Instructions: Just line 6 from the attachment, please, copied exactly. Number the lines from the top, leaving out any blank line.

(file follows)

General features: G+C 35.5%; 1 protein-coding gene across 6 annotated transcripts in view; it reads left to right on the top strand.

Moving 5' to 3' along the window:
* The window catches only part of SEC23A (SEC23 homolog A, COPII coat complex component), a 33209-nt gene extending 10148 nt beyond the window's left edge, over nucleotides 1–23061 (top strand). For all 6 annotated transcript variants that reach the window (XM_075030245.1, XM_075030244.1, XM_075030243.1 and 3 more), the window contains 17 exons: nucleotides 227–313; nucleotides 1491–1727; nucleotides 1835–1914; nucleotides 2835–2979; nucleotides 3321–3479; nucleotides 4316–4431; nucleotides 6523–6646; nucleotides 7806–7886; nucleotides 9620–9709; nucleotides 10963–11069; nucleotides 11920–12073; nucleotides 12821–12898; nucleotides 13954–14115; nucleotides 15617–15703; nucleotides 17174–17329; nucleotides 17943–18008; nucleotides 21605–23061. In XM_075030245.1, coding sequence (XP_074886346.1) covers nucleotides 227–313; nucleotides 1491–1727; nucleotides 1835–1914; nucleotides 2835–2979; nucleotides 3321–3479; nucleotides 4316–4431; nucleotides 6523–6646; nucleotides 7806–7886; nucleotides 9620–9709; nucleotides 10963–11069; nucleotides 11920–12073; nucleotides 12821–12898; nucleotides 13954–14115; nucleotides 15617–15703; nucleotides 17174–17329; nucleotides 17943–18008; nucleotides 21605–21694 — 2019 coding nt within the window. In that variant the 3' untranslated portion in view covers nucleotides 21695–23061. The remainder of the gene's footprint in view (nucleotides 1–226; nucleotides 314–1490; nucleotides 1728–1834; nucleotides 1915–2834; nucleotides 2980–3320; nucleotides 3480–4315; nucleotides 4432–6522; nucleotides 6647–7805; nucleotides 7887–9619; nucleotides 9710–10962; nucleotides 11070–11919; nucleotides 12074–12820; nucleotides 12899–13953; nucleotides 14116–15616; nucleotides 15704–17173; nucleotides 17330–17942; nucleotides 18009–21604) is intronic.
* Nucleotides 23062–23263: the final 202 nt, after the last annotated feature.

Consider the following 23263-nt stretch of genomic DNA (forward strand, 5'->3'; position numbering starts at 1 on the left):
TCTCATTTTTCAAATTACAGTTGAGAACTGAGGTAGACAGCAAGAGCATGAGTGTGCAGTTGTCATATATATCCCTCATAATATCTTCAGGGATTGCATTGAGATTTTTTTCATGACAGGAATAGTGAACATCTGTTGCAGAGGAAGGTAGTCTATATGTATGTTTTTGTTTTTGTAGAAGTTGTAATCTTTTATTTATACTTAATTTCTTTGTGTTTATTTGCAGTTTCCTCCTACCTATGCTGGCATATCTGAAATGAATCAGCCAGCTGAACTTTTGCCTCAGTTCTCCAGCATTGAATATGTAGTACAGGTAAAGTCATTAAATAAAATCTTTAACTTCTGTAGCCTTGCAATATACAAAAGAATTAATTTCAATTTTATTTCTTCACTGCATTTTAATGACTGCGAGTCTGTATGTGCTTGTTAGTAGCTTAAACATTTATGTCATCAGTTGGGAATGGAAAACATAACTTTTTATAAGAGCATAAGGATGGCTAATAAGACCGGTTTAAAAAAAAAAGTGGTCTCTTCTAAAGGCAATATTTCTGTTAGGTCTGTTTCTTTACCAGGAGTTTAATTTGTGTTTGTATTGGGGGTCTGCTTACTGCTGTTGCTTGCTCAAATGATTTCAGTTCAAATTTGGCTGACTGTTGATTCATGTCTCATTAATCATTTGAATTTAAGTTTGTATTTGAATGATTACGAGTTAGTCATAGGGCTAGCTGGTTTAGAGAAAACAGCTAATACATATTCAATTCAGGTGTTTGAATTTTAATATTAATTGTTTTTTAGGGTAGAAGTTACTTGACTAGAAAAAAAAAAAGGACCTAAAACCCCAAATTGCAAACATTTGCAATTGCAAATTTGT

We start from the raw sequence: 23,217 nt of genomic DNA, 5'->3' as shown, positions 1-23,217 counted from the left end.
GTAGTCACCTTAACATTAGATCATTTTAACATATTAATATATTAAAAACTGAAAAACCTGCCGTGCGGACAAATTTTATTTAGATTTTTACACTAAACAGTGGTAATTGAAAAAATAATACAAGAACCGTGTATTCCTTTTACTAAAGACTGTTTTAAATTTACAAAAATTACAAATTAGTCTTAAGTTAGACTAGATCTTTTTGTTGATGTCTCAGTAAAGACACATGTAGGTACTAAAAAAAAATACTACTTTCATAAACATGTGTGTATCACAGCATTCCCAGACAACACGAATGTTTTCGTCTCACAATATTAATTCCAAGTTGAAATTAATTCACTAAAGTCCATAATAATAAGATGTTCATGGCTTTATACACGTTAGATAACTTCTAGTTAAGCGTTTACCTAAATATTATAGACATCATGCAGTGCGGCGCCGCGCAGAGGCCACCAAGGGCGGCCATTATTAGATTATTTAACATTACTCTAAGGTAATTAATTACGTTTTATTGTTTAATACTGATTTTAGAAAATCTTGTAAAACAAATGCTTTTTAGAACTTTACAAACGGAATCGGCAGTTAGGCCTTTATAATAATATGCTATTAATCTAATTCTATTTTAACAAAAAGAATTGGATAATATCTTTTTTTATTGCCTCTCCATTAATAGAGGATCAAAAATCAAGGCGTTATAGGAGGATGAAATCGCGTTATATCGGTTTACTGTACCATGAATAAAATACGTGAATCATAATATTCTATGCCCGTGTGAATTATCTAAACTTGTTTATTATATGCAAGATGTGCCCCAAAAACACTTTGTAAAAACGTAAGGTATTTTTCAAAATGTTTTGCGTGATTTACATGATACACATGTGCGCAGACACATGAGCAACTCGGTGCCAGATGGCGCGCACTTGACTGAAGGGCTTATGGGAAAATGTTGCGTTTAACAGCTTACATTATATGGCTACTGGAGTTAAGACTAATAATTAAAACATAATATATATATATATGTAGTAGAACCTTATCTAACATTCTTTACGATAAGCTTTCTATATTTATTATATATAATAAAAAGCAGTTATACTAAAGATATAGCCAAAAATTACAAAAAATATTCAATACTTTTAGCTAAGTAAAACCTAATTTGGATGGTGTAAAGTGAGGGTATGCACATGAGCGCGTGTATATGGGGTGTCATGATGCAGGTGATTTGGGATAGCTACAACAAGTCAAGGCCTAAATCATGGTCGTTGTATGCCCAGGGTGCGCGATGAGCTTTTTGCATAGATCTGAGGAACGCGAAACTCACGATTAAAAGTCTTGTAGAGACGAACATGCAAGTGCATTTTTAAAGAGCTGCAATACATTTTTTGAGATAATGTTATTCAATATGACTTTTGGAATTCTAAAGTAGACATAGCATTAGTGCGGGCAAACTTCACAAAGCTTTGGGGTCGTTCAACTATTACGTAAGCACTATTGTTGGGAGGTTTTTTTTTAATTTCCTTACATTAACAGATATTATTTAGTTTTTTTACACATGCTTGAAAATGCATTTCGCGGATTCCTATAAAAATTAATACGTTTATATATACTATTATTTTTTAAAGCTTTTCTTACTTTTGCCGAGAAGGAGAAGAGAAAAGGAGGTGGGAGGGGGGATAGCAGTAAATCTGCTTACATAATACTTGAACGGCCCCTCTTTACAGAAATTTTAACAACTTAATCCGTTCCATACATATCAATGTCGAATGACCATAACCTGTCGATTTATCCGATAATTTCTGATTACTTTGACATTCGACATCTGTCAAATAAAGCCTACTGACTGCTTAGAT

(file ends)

TCTCATTTTTCAAATTACAGTTGAGAACTGAGGTAGACAGCAAGAGCATGAGTGTGCAGTTGTCATATATATCCCTCATAATATCTTCAGGGATTGCATTGAGATTTTTTTCATGACAGGAATAGTGAACATCTGTTGCAGAGGAAGGTAGTCTATATGTATGTTTTTGTTTTTGTAGAAGTTGTAATCTTTTATTTATACTTAATTTCTTTGTGTTTATTTGCAGTTTCCTCCTACCTATGCTGGCATATCTGAAATGAATCAGCCAGCTGAACTTTTGCCTCAGTTCTCCAGCATTGAATATGTAGTACAGGTAAAGTCATTAAATAAAATCTTTAACTTCTGTAGCCTTGCAATATACAAAAGAATTAATTTCAATTTTATTTCTTCACTGCATTTTAATGACTGCGAGTCTGTATGTGCTTGTTAGTAGCTTAAACATTTATGTCATCAGTTGGGAATGGAAAACATAACTTTTTATAAGAGCATAAGGATGGCTAATAAGACCGGTTTAAAAAAAAAAGTGGTCTCTTCTAAAGGCAATATTTCTGTTAGGTCTGTTTCTTTACCAGGAGTTTAATTTGTGTTTGTATTGGGGGTCTGCTTACTGCTGTTGCTTGCTCAAATGATTTCAGTTCAAATTTGGCTGACTGTTGATTCATGTCTCATTAATCATTTGAATTTAAGTTTGTATTTGAATGATTACGAGTTAGTCATAGGGCTAGCTGGTTTAGAGAAAACAGCTAATACATATTCAATTCAGGTGTTTGAATTTTAATATTAATTGTTTTTTAGGGTAGAAGTTACTTGACTAGAAAAAAAAAAAGGACCTAAAACCCCAAATTGCAAACATTTGCAATTGCAAATTTGT